The three of us arrived last night around 830 pm.. The place was not super packed but, it began to fill up as the night progressed.
We were seated at a table that had a rectangular well cut into it. Here is where they placed charcoal and allowed you to cook the skewars.
There is a large menu but, besides getting a Korean Cold Buckwheat Noodle, we just stayed with sticks..
Our waiter spoke Korean and Chinese, there seems to be some Chinese Dishes but, for the most part, it had a lot of Korean touches. They also started the meal with banchan.
We ordered several different sticks, a couple bottles of Cass Beer, and some Souchu.
The meat was coming out on these little metal skewars.. we placed them over the fire and tended to them turn them every so often.. We then meat comes off the fire, you then are given a little mound of dry spice mix that you dip the meat into.. This gives it a great burst of flavor. there is little taste cumin and toasted sesame, and some peppers..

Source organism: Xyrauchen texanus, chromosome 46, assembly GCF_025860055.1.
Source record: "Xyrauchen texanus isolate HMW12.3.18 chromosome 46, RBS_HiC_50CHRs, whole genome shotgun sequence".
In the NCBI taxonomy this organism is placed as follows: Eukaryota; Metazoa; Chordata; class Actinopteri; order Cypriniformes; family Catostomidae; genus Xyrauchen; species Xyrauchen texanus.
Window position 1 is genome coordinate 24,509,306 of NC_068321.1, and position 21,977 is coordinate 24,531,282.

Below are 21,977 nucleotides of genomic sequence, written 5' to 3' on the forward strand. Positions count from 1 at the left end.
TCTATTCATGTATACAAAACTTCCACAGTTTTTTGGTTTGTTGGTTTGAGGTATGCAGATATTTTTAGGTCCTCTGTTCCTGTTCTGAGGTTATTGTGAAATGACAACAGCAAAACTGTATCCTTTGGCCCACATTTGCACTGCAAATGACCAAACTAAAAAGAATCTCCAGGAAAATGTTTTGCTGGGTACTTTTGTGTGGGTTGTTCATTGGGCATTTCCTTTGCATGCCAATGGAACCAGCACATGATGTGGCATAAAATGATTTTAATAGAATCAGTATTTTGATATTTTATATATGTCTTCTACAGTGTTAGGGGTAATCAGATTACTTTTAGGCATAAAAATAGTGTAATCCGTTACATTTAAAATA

The waitstaff was super nice, I love that sort of primal dining where you and your friends sit around a fire and grill meat.. What is more basic and wonderful than that?
Our favorite dish of the night was unanimously the short rib.. Which is not what you would expect.. it was little pieces of bone that had some meet around it.. but, it was basically chewing on cartilage that had a little sweet meat around it.. We are several orders of this.. The basic lamb and the mutton are also must tries..
Thanks R.L for telling me about this place. We will be back for sure.
Sol Hyang Gee
136-73 41st Ave, Queens, NY 11355
Lau, thanks for your report. Checked it out and thought it was quite good and interesting. I had: